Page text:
(NC)-To most homeowners, hydronic, under-floor heating is still considered a luxury. However the advantages of wall-mounted and under-floor hydronic heating go beyond esthetics and design.
Hydronic heating systems use water, a much more effective heat-transfer medium than forced air, to distribute warmth throughout your home, so the comfort of toasty toes this winter can come with cost savings.
In addition to lightening the load on your wallet, hydronic heating has benefits when it comes to the environment and your health. According to the Canadian Institute of Plumbing & Heating, a not-for-profit trade association representing Canada's manufacturers and wholesaler-distributers of plumbing and hydronic heating products, here are five reasons hydronic heat may be right for your home:
• Using water as the heat-transfer medium reduces the need to move around air with its dirt, dust, pollutants and allergens it carries, improving indoor air quality when the windows are closed;
• Floor and wall radiant heating delivers consistent and even warming over a greater surface area. This is known as the radiant effect and it allows you to heat your home at a lower thermostat setting, requiring less energy for lower bills;
• The main heating conduit is pipe, which means less duct work. Hydronic heat can be installed almost anywhere, including lower levels, basements, and garages. It can be used in a whole home or simply a new addition;
• Hydronic heating allows you to use your whole living space without the worry of obstructing vents and intakes. And with fewer unsightly grills, hydronic heating contributes to the esthetic appeal of your house;
• Hydronic heating is easy to install and not expensive. More information is available online at www.ciph.com.
(NC)-Young children are fascinated by money. What can I get with this nickel? What's a loonie? Teaching your children the value of money is part of your job as a parent, but knowing where to start can be intimidating.
"Financial literacy is an essential life skill that children need to learn to be successful adults," says Raymond Chun, a senior vice president at TD Canada Trust. "It is never too early for your kids to start learning the value of a dollar."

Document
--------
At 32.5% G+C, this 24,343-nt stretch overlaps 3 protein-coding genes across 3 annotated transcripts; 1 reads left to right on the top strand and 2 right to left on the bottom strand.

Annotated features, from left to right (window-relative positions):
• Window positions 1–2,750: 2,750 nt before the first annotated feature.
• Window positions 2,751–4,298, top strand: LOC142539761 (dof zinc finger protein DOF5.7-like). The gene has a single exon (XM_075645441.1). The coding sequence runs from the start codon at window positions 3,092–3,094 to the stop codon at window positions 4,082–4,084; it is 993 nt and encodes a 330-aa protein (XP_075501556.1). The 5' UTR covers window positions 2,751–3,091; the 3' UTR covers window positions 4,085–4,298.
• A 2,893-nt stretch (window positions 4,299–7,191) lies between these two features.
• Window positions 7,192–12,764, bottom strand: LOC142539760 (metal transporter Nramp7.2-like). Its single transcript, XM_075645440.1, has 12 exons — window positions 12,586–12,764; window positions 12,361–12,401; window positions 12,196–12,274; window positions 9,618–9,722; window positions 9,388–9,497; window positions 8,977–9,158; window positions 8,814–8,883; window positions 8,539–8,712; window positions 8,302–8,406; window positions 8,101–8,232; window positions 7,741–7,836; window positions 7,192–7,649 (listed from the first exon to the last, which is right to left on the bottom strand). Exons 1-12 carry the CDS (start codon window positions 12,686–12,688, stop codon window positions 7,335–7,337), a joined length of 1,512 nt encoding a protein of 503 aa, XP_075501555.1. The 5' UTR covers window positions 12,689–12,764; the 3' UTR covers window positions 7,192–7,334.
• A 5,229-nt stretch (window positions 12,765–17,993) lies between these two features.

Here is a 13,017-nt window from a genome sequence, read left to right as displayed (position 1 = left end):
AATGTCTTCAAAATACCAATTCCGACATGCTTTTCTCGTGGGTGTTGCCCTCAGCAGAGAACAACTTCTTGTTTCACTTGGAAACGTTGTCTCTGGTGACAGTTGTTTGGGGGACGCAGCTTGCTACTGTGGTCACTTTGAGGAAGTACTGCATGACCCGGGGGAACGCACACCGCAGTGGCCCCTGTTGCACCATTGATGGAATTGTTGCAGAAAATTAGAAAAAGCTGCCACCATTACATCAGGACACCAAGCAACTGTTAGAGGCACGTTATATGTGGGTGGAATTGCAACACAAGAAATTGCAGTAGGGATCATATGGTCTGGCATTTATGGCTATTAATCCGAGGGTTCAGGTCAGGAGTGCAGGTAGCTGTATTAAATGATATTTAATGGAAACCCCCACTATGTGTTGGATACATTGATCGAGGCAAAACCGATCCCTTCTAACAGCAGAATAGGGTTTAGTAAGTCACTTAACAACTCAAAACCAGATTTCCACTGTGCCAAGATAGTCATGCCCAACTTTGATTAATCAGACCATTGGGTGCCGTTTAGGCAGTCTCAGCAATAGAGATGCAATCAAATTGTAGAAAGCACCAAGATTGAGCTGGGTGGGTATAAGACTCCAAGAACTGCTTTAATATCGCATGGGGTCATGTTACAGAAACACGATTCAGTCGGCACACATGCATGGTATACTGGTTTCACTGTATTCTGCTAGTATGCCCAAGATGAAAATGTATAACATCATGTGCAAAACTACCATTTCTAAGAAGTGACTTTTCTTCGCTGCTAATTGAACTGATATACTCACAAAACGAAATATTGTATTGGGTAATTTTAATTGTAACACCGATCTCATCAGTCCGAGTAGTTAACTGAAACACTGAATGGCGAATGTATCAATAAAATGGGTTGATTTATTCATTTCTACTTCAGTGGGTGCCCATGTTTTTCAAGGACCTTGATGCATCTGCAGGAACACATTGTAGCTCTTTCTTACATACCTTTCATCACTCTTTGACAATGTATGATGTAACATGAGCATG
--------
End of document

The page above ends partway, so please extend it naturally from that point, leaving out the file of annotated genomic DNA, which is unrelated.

Chun offers his advice on how to teach young children the value of a loonie:
• What is it? Start by introducing your children to all the coins, including their names, colors and values. Once they master the basics, you can help your child understand the monetary system and practice their math by counting out how many pennies or dimes are in a loonie.
• What can you buy for it? Set up a play grocery store with their toys or take your child to the store to show them what they can buy with one, five and 10 loonies to give them a visual understanding of its value. Depending on their age, you could also use this as an opportunity to explain how a bag of rice can feed a small family for a week, yet it costs the same as a bag of candy.
• How do you get more Loonies? It's important children learn from a young age that money comes from hard work and saving. Consider linking their allowance to age-appropriate chores, like making their bed or putting away their toys, and help them choose a treat that they can start saving for.
Has online social networking replaced your holiday letter to friends and loved ones? Be careful what you share.
You probably don't want everyone to know that you're going away for the holidays, or for how long. But by posting such information online, you may be doing just that – and putting your property at risk.
Here are some tips to make sure you share with care:
• Limit the personal information you share online to only what's necessary. Be careful using your last name, contact information, home address, phone numbers, email address, last names of friends or relatives, age, birth date, or other personal information.
• Check out the privacy and security settings of your social network and use them to control who sees what. Most have default settings which likely provide more access than you'd like. You can adjust settings to the highest possible level to protect your information and control who can see personal details (rather than "everyone" or "friends of friends").
• Be cautious about details in photographs that you post or share. Photographs can reveal a lot of personal information when there are clearly identifiable details such as street signs, licence plates on cars, or the name of a school on clothing.
Protect while you connect. More information is available online at GetCyberSafe.ca.